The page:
Select Page

Civil Procedure I
University of Illinois School of Law
Hyman, David A.

Professor Hyman
Civil Procedure
Spring – 2014
1. Personal Jurisdiction (PJ)
– Involves one single issue: can the P sue the D in this state?
 (a) In Personum: Power over D herself (ALWAYS prefer this type of power)
– General: D can be sued on a claim that arose anywhere in the world
– Specific: D can be sued on a claim that arose in the forum (doctrine of relatedness)
(b) In Rem: Power over D’s property – about who owns the property
– Prefer In Personum, but maybe LAS doesn’t reach that case, but has property in the forum
Pennoyer: had court seized the property at the outset of the case, QIR jurisdiction would have been ok.
(c) Quazi in Rem: Power over D’s property – has nothing to do with ownership, D CLEARLY owns the property, the dispute is about something else. Must seize the property at the outset.
I. Is there a statute?
Is there a statute that allows jurisdiction? For In Rem, attachment statute.  If not- NO PJ.
II. Constitutional Analysis
1. Does a traditional basis apply (a la Pennoyer)- presence in forum, domicile, etc?
            – If so, based on Burnham, maybe the traditional basis is sufficient by itself.
2. Then apply Int’l Shoe (in 3 steps)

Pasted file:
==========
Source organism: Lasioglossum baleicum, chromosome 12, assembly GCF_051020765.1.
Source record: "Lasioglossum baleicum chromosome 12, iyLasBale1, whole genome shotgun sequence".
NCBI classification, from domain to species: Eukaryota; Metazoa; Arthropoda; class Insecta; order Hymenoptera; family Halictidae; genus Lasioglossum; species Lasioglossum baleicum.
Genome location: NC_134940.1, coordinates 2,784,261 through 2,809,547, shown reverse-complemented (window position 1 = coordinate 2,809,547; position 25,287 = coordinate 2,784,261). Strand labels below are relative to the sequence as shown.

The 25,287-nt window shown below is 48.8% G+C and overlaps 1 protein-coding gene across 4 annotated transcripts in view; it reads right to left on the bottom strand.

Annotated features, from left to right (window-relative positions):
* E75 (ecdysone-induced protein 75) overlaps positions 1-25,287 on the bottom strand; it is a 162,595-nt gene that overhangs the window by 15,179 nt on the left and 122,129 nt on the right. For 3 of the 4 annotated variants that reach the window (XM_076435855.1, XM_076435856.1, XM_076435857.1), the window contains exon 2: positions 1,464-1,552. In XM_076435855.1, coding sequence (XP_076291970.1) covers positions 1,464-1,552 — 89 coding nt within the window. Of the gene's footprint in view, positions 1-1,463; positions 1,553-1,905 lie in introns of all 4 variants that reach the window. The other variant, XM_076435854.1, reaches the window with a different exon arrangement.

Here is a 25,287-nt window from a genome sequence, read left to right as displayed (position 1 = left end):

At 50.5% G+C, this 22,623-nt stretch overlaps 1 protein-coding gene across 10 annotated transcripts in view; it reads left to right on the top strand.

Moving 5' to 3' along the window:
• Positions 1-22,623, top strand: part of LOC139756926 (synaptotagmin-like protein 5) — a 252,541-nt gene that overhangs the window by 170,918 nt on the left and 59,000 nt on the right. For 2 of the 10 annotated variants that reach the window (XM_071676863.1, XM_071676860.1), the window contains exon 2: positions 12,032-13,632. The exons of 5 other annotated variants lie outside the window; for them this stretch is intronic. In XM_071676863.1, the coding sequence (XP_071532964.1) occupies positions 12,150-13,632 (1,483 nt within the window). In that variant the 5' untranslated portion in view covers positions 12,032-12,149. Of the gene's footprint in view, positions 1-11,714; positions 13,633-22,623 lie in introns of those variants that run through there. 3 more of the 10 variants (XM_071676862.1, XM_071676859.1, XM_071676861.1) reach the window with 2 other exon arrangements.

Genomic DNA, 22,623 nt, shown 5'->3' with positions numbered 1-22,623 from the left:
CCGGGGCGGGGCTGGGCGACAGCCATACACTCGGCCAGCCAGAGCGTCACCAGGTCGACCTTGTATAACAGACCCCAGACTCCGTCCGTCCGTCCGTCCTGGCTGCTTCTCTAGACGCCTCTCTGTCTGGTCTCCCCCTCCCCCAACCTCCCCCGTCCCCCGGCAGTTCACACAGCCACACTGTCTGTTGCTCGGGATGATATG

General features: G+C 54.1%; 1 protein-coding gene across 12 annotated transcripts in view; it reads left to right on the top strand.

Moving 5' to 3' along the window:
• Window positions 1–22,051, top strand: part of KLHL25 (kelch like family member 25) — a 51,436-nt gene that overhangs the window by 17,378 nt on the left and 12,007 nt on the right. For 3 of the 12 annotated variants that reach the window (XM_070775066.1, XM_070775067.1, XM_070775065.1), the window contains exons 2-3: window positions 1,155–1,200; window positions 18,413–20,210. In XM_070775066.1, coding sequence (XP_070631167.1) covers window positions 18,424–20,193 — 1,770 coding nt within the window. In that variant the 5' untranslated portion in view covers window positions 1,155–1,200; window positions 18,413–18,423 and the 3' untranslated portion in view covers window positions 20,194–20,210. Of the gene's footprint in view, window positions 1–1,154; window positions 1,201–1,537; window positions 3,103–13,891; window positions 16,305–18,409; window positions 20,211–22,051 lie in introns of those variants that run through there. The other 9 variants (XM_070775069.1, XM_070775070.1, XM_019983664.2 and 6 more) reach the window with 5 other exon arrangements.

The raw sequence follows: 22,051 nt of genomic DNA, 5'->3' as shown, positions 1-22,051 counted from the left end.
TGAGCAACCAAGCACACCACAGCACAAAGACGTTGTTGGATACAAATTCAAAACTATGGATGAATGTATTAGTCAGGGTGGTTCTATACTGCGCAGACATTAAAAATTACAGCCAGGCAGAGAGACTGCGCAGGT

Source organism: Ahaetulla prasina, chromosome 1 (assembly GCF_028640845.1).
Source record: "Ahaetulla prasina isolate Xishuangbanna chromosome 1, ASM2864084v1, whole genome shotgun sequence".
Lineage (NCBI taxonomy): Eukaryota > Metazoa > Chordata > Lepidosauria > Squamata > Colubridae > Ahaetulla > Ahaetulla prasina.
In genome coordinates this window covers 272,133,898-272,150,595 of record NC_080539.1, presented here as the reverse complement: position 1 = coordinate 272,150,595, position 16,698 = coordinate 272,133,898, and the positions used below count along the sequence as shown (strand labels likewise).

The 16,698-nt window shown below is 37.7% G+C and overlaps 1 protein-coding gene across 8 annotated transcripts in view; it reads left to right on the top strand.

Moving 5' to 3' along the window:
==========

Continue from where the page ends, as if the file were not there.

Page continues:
a. Is there a relevant contact between D and the forum? 
                        – You MUST have this, or there is NO jurisdiction despite fairness (BK)
                        – How to get it: (1) purposeful availment (Y-McGhee, N-WWV) by D;
(2) Foreseeable that D could get sued in that forum (WWV).
            b. If there is a contact, is it related? (Specific v. general jurisdiction)
                        – Does THIS claim arise from D’s contact w/ forum? If yes, specific. If no, only
ok if you have (Goodyear – continuous, systematic, be essentially at home).
            c. Is jurisdiction fair? Five factor test, with no weighted help tho…
                        i. Inconvenience for the D + her witnesses (BK huge burden)
                        ii. Forum state’s interest (McGhee)
                        iii. P’s interest (esp if P is badly injured, interest in litigating at home)
                        iv. Legal system’s interest in efficiency
                        v. Shared substantive policies
2b. For In Rem, follow Shaffer + Int’l Shoe
2. Notice Due process requires notice + opportunity to be heard.
A. Service of Process (FRCP 4)
1. Process consists of the summons [4(a)(1)]+ copy of the complaint
2. Service can be made by any non-party who is at least 18 years old [4(c)(2)] 3. Service on an individual [4(e)(2)]:
(a) Personal service – anywhere (home, office, gym, etc)
(b) Substituted service – ONLY possible at D’s dwelling or usual abode and person served must be of suitable of age (no magic age) and discretion who resides there (no babysitter)
(c) Defendant’s agent – might appoint by contract, might be appointed by law (non-resident motorist act)
    PLUS 4(e)(1): methods permitted by state law (where court sits or where service is effective)
4. Service on a business [4(h)(1)]: Serve an officer or a managing/general agent + 4(e)(1) above